Merseyrail to stop printing receipts to save up to 600km of paper a year

Merseyrail ticket staff have, until now, automatically printed a receipt for customers buying tickets – now they will only be issued on request. Tony McDonough reports

Merseyrail, Merseytravel
Merseyrail carries around 110,000 passengers every weekday

 

Train operator Merseyrail is to stop automatically printing receipts for customers after revealing the rolls of till receipts it uses in a year would stretch from Liverpool to Paris.

Similar to most retailers Merseyrail ticket staff have, until now, automatically printed a receipt for customers buying tickets whether they requested one or not. However, from now, receipts will only be issued on request.

Merseyrail hopes the new policy will help it save up to 600km of paper each year. By World Environment Day on June 5, ticket offices across the network will be receipt-free. However, automatic ticket vending machines will still provide them, and staff will issue receipts on request.

These changes are part of an ongoing commitment to reducing waste and increasing sustainability at Merseyrail, which carriers 110,000 passengers on 600 services every weekday, as multiple initiatives are taking place across the network.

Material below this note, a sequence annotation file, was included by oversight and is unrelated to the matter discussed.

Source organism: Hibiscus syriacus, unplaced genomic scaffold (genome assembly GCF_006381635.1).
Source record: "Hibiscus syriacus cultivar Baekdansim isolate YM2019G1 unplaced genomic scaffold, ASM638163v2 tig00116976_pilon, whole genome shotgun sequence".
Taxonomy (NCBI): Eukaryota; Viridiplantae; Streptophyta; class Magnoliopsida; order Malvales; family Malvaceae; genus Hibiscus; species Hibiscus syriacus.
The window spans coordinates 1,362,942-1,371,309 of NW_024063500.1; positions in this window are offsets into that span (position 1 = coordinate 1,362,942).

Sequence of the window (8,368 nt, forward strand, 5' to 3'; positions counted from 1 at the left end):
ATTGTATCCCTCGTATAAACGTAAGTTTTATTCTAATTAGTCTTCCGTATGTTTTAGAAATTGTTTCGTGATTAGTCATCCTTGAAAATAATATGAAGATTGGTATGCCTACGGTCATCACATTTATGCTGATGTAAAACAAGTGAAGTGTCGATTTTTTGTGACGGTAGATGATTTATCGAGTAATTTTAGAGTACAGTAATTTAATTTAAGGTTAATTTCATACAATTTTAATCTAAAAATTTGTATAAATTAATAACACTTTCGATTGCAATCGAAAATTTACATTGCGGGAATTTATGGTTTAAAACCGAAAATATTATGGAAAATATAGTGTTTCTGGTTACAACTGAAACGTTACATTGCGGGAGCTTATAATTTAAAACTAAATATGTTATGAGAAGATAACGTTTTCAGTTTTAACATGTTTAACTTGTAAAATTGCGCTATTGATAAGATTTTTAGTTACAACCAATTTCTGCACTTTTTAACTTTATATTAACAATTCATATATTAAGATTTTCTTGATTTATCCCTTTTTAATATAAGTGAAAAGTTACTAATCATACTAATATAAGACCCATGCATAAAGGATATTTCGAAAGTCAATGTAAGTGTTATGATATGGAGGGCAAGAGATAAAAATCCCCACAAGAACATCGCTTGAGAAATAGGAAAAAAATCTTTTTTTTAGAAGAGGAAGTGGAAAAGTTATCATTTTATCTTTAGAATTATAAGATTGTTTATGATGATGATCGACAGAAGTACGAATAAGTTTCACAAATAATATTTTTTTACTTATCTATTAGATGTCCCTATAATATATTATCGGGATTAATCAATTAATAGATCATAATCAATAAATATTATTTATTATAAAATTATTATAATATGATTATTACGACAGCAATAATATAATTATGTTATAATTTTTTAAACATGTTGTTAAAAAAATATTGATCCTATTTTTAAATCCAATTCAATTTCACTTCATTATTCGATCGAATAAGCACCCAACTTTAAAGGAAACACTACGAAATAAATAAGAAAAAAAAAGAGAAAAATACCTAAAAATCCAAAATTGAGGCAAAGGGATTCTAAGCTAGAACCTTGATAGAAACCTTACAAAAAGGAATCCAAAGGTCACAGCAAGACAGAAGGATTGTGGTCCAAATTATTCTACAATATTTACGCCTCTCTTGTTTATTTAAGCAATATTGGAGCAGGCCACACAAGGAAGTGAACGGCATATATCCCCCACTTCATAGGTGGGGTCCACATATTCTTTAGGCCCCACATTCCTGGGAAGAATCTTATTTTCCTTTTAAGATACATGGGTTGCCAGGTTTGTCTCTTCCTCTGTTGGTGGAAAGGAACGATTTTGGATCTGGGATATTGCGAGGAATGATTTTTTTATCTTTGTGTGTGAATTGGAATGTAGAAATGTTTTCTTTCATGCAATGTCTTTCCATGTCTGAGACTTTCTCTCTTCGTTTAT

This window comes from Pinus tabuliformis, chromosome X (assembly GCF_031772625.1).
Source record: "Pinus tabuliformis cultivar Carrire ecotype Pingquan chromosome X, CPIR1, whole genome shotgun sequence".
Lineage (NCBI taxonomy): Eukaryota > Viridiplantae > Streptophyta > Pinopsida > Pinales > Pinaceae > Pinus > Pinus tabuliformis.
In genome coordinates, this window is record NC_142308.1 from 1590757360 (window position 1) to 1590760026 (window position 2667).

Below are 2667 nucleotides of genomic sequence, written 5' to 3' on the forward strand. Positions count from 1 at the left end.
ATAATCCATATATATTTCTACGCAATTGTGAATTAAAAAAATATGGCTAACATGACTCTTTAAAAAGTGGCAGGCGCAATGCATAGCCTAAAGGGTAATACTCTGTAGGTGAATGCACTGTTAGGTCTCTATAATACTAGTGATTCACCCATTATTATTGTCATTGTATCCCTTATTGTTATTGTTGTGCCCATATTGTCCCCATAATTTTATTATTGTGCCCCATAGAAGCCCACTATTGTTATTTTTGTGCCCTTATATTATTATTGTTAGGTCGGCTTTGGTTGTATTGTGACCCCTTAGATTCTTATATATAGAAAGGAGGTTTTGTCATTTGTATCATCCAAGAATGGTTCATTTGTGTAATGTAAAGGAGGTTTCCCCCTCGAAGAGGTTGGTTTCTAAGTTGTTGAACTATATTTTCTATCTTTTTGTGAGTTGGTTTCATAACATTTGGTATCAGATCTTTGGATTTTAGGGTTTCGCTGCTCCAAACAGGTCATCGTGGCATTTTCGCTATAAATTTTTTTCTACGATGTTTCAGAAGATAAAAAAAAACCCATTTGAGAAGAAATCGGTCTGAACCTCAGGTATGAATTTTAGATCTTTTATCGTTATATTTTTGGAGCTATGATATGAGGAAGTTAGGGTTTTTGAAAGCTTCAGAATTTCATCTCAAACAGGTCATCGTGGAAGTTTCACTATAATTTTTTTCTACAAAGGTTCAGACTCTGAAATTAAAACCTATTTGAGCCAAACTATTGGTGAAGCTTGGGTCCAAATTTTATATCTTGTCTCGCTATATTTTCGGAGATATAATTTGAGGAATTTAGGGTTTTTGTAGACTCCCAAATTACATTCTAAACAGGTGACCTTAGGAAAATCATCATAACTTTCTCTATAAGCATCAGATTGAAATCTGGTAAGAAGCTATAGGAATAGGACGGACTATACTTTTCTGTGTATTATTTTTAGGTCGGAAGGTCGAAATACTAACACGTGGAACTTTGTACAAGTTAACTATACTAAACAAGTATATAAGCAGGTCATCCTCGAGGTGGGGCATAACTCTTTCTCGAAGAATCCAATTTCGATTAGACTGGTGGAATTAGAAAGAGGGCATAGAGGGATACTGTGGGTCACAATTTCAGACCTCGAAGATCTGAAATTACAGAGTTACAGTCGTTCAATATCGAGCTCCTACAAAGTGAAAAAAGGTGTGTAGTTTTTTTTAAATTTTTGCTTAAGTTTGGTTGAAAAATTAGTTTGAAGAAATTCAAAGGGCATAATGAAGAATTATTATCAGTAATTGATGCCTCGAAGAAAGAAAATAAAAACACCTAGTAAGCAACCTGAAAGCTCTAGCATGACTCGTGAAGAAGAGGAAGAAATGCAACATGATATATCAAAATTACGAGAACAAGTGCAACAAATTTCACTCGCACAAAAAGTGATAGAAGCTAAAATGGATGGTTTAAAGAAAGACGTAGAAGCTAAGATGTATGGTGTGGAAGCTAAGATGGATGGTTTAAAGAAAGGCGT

A ‘Carbon Cup’ competition has encouraged staff to save energy across the network in a bid for their station to be crowned Carbon Cup Champion, resulting in huge energy savings. LED lights have been introduced in several stations across the region, saving energy in areas of higher consumption.

Head of sustainability at Merseyrail, Cath Johnston, said: “As part of our vision to deliver a world-class railway, we are committed to providing an affordable, greener and connected transport system.

“This latest move to remove automatically printed receipts contributes towards reducing our carbon footprint, and helping our passengers to be more environmentally conscious also.

“Passengers have been letting us know that they often buy the same ticket each day and don’t need a receipt, which they immediately put in the bin, so we knew we needed to act on this.”

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